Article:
Turkish envoy, airlines head called to British parliament

Turkish envoy, airlines head called to British parliament

Turkish envoy, airlines head called to British parliament

AFP Photo

British lawmakers have invited Turkey’s ambassador to Britain and the CEO of national flag carrier Turkish Airlines to speak about the disappearance of three teenage girls who are believed to have flown to Istanbul before heading to Syria to join the Islamic State of Iraq and the Levant (ISIL).

The U.K Parliament’s Home Affairs committee has asked Ambassador Abdurrahman Bilgiç and Turkish Airlines CEO Temel Kotil to give information about how Turkey has been used as a route by would-be jihadists from Europe.
Three teenage girls from London feared to have run off to join ISIL are believed to have crossed into Syria from Turkey, British police said.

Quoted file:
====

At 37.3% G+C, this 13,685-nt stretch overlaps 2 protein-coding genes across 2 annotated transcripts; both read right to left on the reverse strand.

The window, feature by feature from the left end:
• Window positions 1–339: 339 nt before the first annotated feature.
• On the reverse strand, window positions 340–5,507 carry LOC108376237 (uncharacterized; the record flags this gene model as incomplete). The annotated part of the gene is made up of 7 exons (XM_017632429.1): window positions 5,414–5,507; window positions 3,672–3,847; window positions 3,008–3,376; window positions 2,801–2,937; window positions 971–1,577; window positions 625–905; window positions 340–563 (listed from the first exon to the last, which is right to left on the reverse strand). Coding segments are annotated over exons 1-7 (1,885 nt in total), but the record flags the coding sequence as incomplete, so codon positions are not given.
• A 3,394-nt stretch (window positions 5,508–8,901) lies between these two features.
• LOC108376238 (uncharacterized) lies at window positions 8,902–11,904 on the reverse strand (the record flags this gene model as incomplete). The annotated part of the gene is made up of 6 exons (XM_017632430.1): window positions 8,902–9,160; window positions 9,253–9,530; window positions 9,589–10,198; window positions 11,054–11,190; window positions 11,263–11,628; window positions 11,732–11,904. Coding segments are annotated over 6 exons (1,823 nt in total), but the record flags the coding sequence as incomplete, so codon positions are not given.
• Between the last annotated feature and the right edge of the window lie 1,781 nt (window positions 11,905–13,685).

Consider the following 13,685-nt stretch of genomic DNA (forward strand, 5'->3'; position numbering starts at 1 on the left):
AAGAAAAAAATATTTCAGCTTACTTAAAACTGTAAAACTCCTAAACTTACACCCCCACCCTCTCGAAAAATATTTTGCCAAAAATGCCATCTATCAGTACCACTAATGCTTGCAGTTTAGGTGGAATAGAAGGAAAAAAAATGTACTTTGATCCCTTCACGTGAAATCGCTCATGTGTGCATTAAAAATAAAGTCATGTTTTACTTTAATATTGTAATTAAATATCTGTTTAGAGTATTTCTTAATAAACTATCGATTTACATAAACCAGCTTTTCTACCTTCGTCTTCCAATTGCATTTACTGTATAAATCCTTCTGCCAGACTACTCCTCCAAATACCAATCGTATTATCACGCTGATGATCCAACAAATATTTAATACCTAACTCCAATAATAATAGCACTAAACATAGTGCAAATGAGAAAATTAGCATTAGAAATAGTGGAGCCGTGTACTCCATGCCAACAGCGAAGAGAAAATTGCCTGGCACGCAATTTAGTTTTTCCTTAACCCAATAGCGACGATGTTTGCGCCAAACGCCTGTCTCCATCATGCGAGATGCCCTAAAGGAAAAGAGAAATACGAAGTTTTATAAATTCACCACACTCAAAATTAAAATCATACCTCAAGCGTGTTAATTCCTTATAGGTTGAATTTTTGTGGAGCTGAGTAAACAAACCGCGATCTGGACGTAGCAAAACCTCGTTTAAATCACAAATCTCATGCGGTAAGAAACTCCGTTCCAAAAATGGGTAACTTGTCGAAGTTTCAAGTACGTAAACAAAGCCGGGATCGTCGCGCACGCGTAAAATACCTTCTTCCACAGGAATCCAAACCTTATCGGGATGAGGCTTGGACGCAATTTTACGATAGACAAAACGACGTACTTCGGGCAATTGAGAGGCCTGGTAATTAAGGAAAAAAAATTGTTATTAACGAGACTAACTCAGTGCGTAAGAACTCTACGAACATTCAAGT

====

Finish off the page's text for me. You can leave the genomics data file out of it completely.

Close friends Kadiza Sultana, 16, and 15-year-olds Shamima Begum and Amira Abase boarded a flight from London Gatwick to Istanbul on Feb. 17.

Their families have launched a public appeal for them to return home.

Turkey, which has been accused by its Western allies of failing to do enough to stop jihadists crossing into Syria from its territory, had earlier accused Britain of failing to provide information about the girls sooner.

Turkish Deputy Prime Minister Bülent Arınç said he hoped the girls would be found, but that it would be Britain, not Turkey, to blame if they were not, saying British authorities failed to inform their Turkish counterparts in time.

Speaking on Feb. 25, Prime Minister David Cameron denied there was a delay.

“My understanding is that the police did respond relatively quickly in terms of informing the Turkish authorities and what the Turkish deputy prime minister has said about a three-day delay is not accurate,” he said.